Add today to the list of days where it feels like the TV industry is in a totally different place than it was when you went to sleep last night.
Two big developments.
Roku has surpassed Apple TV in number of users. According to a study by Parks and Associates, of the 14% of US homes that own a streaming device, 37% are using a Roku vs the 24% using an Apple TV.
That's a curious number given that Apple TV has outsold Roku - As of April 2013, Roku had sold 5 million units vs 10 million for Apple TV. My guess is that the same people are buying both devices and that the greater channel selection on Roku (Amazon in particular) has them using the Roku more often. I am open to hearing other theories if you have them.
Whatever the reason, that's a big boost for Roku, a device I am personally quite fond of -- I own three, one for each TV-- and it will be interesting to see what effect Google's Chromecast has on them. It's a critical duel over interface, pitting Roku's model of having the box control the TV experience against the Chromecast model of using the phone or the tablet as the "brains" of the operation.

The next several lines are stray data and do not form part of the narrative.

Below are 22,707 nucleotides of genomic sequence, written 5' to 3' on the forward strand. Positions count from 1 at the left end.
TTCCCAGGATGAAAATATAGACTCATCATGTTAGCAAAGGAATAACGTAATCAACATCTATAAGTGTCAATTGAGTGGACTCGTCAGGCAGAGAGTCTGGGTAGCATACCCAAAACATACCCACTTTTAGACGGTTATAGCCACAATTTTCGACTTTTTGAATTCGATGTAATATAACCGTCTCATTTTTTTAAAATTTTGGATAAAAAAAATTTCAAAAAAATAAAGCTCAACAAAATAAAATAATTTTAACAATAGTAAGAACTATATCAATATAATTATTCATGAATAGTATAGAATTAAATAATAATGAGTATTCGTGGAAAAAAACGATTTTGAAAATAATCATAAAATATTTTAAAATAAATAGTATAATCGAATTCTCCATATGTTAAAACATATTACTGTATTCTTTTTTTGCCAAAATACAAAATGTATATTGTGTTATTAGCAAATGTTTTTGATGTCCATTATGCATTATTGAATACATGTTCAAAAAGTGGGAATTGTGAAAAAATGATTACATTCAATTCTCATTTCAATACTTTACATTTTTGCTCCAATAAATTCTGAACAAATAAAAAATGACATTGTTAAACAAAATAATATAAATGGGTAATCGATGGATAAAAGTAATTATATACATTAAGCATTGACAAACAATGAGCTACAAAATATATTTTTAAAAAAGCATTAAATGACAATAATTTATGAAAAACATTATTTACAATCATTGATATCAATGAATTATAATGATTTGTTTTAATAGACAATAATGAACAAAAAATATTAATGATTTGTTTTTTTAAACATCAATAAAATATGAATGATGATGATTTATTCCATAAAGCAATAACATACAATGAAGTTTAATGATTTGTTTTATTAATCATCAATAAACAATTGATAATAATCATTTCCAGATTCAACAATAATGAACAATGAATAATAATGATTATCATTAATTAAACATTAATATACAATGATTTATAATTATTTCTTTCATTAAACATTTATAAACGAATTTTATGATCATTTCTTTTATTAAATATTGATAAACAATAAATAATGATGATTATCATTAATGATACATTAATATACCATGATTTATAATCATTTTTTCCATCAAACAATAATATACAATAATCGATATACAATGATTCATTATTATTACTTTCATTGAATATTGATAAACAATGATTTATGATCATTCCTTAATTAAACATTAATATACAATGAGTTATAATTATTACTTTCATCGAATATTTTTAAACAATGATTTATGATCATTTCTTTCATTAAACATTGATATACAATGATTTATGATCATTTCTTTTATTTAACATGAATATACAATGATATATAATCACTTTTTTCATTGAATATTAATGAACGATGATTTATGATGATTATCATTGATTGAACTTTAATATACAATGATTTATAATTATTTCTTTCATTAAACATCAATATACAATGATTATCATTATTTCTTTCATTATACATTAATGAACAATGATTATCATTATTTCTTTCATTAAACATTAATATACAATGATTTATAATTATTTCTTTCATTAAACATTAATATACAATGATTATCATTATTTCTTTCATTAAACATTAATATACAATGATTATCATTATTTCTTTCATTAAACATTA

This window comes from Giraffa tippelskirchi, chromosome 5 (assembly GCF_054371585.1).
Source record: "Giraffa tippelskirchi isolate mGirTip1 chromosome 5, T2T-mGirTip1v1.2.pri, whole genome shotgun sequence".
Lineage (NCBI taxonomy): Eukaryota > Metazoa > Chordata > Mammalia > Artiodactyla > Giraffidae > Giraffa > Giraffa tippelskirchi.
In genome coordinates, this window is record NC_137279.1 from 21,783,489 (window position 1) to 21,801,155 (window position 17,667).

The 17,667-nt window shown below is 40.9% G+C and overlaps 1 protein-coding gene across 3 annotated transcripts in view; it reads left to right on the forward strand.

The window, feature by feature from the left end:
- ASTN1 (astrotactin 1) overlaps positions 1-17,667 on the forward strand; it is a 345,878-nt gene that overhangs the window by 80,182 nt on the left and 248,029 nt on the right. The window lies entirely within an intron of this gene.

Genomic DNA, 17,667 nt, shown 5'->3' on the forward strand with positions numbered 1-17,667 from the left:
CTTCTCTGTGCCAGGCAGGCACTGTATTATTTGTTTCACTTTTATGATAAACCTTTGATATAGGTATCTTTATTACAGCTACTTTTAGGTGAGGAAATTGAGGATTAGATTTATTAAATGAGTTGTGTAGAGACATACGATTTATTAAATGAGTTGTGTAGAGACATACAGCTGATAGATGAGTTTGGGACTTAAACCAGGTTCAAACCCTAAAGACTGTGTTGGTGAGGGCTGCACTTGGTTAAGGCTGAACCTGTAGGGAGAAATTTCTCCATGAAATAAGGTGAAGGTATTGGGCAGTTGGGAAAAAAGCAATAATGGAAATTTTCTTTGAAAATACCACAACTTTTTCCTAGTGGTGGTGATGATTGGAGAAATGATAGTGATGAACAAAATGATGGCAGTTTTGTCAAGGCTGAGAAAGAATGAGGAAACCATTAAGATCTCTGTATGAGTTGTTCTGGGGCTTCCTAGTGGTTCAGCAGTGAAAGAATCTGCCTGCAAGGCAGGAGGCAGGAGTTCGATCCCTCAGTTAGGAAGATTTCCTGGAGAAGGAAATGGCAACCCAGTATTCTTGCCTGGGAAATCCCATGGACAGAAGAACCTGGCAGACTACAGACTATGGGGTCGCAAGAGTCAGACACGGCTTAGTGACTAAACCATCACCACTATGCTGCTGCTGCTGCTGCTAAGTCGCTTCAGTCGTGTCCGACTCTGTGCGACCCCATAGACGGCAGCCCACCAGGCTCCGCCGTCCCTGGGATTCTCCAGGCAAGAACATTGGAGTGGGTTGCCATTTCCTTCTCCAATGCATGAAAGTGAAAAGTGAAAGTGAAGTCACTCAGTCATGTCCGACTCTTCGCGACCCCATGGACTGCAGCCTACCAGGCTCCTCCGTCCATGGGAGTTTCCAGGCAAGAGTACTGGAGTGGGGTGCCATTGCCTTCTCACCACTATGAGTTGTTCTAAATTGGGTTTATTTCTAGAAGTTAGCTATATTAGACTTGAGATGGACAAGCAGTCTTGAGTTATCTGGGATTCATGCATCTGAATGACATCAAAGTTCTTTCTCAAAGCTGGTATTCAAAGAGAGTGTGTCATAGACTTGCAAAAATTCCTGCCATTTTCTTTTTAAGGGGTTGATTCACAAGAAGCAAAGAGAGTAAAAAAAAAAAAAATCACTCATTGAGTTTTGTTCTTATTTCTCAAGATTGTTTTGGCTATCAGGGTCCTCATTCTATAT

So that was this morning.
Then, around dinnertime, we learned that Sony had struck a deal with Viacom to supply content to their virtual MVPD project, a project that seems to have taken the industry in general by surprise. (Surprise may be too strong a word but it did not get anywhere near the amount of ink Eric Huggers' Intel box has been getting.)
This is also huge because the biggest stumbling block for the virtual MVPDs has been their inability to get content licenses from networks anyone actually wants to watch. That's the main reason Apple and Google have allegedly walked away from any sort of virtual TV deal and not something anyone was expecting Sony to nail, given how many in the industry have basically given up Sony for dead.
While Viacom alone does not a virtual MPVD make-- and it remains to be seen who else comes on board-- Brian Stetler raised an excellent point in his article for the Times, noting "Having the news spread was advantageous for Sony, though, because having Viacom on board even just on a preliminary basis will most likely help the company complete other carriage deals."
This is another one to wait and see how it pans out and watch the effect the launch of virtual MVPDs from both Intel and Sony has on the industry and how it might encourage other virtual MVPDs, both from newcomers and from existing MVPDs.
Quite a day.